The habitat for the tufted titmouse is deciduous and mixed woods as well as gardens, parks and shrubland in the eastern United States; they barely range into southeastern Canada in the Great Lakes region. They are all-year residents in the area effectively circumscribed by the Great Plains, the Great Lakes, the Gulf of Mexico and the Atlantic Ocean. The range is expanding northwards, possibly due to increased availability of winter food at bird feeders.

Additional Posts You May Enjoy:
Dried Fruit Medley Bird Food Recipe
Keep Birdbaths Fresh & Clean

Gear for Bird Watching
Make Your Own Suet

 

American Goldfinch

Common feeder bird that enjoys eating sunflower and nyjer seed. During the late summer and fall, they enjoy eating the seeds off garden plants. The American Finch, Common Redpolls and Pine Siskins normally pack together for the winter months. The coloring of the American Goldfinch is a bright yellow during the spring and dulls, going into winter.

Common feeder bird that enjoys eating sunflower and nyjer seed. During the late summer and fall, they enjoy eating the seeds off garden plants. The American Finch, Common Redpolls and Pine Siskins normally pack together for the winter months. The coloring of the American Goldfinch is a bright yellow during the spring and dulls, going into winter.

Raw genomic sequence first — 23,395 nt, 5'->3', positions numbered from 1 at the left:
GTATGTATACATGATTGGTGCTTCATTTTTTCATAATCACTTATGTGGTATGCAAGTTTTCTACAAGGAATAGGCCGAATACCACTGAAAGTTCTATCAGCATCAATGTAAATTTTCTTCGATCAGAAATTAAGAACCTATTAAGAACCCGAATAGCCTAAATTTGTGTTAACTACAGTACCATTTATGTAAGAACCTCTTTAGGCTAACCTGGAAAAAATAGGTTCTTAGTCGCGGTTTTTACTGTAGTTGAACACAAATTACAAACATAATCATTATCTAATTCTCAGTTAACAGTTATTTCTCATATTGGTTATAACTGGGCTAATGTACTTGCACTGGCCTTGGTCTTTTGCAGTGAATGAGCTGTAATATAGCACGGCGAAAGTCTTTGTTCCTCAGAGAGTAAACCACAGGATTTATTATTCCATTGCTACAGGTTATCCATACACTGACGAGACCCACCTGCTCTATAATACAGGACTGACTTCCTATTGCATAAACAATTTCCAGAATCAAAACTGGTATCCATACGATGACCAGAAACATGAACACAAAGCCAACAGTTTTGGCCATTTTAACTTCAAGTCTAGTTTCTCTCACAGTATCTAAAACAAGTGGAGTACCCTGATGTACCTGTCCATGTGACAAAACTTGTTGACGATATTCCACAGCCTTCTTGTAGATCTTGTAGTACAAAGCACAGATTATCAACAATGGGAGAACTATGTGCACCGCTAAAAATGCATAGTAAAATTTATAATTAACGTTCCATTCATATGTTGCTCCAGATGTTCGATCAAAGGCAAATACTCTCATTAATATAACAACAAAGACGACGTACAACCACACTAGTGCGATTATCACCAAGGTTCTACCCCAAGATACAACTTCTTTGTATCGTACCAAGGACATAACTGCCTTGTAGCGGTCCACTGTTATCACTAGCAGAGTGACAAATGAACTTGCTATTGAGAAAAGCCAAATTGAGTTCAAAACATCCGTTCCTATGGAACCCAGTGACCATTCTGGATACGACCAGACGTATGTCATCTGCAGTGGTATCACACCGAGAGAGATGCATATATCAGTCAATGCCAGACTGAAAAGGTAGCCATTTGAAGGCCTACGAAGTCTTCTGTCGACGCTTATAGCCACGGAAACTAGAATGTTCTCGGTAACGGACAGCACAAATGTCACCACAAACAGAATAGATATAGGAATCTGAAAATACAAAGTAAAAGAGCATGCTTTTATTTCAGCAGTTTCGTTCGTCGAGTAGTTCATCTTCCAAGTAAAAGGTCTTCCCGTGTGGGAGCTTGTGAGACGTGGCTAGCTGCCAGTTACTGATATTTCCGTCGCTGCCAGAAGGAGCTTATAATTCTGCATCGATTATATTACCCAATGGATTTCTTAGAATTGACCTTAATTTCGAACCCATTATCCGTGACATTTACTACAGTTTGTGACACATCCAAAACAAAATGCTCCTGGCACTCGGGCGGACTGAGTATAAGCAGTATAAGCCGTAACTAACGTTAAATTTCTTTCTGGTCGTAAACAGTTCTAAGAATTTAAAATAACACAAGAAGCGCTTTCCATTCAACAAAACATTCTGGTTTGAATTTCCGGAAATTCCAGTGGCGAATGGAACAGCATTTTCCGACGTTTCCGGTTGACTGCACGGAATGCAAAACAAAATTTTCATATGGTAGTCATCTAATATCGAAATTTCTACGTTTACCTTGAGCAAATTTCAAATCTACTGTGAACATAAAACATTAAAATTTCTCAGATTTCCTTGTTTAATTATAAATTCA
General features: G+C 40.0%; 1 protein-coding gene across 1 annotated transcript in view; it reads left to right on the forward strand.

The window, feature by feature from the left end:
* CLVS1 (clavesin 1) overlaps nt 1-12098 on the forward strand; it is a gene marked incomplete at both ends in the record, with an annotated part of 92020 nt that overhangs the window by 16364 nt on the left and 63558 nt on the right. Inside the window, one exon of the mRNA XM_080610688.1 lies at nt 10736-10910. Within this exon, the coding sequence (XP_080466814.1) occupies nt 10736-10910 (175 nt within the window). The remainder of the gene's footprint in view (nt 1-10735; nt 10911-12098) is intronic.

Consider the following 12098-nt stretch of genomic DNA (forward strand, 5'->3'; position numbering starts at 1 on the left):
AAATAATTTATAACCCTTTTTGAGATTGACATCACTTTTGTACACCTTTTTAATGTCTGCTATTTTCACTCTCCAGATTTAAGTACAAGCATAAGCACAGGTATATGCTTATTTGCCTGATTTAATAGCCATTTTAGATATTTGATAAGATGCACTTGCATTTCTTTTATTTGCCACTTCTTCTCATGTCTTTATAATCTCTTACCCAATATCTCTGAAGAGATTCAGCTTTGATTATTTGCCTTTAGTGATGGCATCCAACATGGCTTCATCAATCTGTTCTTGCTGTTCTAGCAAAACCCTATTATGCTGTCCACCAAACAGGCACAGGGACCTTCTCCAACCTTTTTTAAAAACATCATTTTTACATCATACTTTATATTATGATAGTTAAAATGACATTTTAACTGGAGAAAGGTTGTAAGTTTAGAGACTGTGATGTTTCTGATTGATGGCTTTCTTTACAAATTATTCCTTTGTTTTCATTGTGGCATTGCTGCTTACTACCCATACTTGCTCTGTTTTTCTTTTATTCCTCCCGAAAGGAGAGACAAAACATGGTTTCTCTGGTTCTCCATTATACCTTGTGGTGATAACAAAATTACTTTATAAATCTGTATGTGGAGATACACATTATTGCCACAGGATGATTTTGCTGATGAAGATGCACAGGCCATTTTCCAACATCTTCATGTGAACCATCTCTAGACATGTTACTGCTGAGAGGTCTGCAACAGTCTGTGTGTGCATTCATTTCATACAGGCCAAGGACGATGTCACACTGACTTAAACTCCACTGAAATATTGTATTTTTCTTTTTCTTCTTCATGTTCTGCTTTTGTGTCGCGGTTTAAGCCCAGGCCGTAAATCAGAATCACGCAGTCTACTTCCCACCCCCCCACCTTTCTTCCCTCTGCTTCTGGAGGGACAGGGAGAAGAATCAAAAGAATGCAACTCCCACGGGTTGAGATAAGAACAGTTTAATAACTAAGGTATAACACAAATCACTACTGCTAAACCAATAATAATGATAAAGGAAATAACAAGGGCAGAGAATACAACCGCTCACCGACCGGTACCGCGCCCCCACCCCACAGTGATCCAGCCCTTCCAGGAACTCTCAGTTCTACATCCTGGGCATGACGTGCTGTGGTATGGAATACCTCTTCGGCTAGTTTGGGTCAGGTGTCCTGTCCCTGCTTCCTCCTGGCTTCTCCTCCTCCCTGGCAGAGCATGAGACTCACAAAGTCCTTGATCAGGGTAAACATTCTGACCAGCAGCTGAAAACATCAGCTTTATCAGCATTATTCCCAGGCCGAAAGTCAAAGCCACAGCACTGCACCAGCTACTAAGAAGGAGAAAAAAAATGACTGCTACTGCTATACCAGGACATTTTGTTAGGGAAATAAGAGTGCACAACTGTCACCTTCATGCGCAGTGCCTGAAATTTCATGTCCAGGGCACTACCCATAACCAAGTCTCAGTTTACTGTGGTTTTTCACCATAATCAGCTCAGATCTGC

Cooper’s Hawk

Coopers Hawk - The backyard feeder birds are an easy target for hawks, they will stand back and watch the songbirds eat their fill and then strike them in flight as they leave.

The backyard feeder birds are an easy target for hawks, they will stand back and watch the songbirds eat their fill and then strike them in flight as they leave.

Male Common House Finch

Male Common House Sparrow - The house sparrow is strongly associated with human habitations, and can live in urban or rural settings. Though found in widely varied habitats and climates, it typically avoids extensive woodlands, grasslands, and deserts away from human development. It feeds mostly on the seeds of grains and weeds, but it is an opportunistic eater and commonly eats insects and many other foods.

The house sparrow is strongly associated with human habitations, and can live in urban or rural settings. Though found in widely varied habitats and climates, it typically avoids extensive woodlands, grasslands, and deserts away from human development. It feeds mostly on the seeds of grains and weeds, but it is an opportunistic eater and commonly eats insects and many other foods.


Buy On Amazon:

Backyard Guide to the Birds of North America
The Backyard Birdsong Guide Eastern and Central North America: A Guide to Listening
Audubon Bird Call – Chirps and twitters to imitate bird calls

 

Grey Catbird

Grey Catbird - This species is named for its cat-like call. Like many members of the Mimidae (most famously mockingbirds), it also mimics the songs of other birds, as well as those of Hylidae (tree frogs), and even mechanical sounds. Because of its well-developed songbird syrinx, it is able to make two sounds at the same time. The alarm call resembles the quiet calls of a male mallard. The catbird makes a terrible sounding scream when you are close. They scare the crud out of me.